The Inconclusive Ethical Case Against Manipulative Advertising What Is Manipulative Advertising?
* According to Beauchamp, manipulation occupies a position about midway along a continuum of influences ranging from coercion, at one end, to ration persuasion, at the other. * All of beauchamp’s examples include deceptive advertising * False or misleading assertions or omissions that cause reasonable consumers to form erroneous judgment about the nature of the product * Manipulative advertising is advertising that tries to favourably alter consumers’ perceptions of the advertised product by appeals to factors other than the product’s physical attributes and functional performance. * No sharp line between manipulative and non-manipulative. * Most common example of manipulative advertising is John Waide’s technique * Associative advertising, which includes associating certain products with a nonmarket good. For example: using sex as a way to sell * The linkage between product and nonmarket goods increases the product’s perceived value * Michael Schudson describes this advertising as ‘ buy me and you will enjoy life. The Effects of Manipulative Advertising: What the Critics Think * John Kenneth Galbraith’s dependence effect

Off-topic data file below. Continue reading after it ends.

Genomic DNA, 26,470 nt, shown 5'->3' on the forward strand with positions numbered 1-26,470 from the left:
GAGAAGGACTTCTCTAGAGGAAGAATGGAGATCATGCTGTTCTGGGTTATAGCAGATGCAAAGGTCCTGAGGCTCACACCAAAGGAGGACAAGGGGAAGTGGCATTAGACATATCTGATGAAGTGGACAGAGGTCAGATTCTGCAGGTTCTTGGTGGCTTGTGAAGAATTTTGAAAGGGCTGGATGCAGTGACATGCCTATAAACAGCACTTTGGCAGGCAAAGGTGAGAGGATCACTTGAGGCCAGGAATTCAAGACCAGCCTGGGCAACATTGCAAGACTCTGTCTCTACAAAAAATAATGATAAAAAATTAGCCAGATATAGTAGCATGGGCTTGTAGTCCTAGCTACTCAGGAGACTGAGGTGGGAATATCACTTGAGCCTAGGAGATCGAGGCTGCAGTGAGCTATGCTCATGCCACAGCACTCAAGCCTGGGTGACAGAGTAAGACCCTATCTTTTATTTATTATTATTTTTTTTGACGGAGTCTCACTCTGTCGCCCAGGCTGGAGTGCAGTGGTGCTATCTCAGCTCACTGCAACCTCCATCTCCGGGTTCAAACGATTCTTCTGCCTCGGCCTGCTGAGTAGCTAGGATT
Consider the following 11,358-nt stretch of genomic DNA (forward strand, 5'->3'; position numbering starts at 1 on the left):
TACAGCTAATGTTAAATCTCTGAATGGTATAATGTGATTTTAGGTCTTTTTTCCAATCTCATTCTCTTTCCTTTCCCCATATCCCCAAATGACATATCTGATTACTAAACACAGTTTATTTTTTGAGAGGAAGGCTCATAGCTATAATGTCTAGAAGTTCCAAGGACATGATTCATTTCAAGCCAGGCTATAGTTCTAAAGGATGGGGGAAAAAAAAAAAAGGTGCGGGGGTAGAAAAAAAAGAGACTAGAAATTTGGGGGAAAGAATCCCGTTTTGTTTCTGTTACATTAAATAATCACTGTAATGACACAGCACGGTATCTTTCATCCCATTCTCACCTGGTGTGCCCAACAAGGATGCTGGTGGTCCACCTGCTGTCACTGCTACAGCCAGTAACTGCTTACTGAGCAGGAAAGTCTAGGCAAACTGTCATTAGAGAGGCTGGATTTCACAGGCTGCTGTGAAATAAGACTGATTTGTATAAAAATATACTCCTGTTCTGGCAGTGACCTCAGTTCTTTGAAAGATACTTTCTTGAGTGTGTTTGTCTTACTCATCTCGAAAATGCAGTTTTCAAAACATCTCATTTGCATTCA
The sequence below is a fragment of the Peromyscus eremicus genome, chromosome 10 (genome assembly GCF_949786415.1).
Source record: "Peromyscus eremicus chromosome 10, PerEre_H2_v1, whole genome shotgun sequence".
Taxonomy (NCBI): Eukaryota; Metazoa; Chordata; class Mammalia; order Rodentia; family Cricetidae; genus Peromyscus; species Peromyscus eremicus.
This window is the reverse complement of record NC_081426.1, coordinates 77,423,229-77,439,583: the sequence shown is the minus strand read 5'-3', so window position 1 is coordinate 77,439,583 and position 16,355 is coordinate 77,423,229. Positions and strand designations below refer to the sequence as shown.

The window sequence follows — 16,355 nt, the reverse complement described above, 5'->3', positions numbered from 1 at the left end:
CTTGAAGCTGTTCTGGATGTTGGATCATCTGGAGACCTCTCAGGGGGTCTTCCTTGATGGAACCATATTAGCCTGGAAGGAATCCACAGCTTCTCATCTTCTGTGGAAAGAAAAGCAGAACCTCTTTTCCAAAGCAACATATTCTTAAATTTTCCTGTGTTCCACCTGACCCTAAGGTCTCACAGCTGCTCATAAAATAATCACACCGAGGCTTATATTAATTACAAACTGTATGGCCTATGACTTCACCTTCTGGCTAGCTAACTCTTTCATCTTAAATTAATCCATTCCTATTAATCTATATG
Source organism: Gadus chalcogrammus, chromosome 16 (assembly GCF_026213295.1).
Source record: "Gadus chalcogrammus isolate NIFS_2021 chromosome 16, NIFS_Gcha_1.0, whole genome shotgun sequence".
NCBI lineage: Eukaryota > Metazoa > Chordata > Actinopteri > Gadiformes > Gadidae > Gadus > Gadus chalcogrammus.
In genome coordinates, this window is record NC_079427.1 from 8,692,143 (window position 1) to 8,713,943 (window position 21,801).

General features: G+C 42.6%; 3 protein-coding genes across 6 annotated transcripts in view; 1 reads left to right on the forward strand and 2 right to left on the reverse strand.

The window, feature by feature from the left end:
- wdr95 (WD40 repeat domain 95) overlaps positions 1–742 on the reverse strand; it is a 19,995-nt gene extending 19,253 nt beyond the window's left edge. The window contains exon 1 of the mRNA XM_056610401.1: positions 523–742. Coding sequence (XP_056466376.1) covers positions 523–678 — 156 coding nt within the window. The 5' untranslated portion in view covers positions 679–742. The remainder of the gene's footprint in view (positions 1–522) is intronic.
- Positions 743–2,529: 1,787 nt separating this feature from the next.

* The consumer does not create the want for a product; the company producing the product creates the wants that the company later satisfies. * It’s impossible to defend production, as an entity that satisfies wants when they are the ones creating the want in the first place. The company did not in this case satisfy anything if they had not created the want in the beginning. * Richard Lippke thinks that advertising success comes from depriving people from autonomy. * The human component of the machine must be motivated to play their role: * Implanting in people an intense desire for consumer goods * Requiring that they do productive work to get the money to buy those goods. *...
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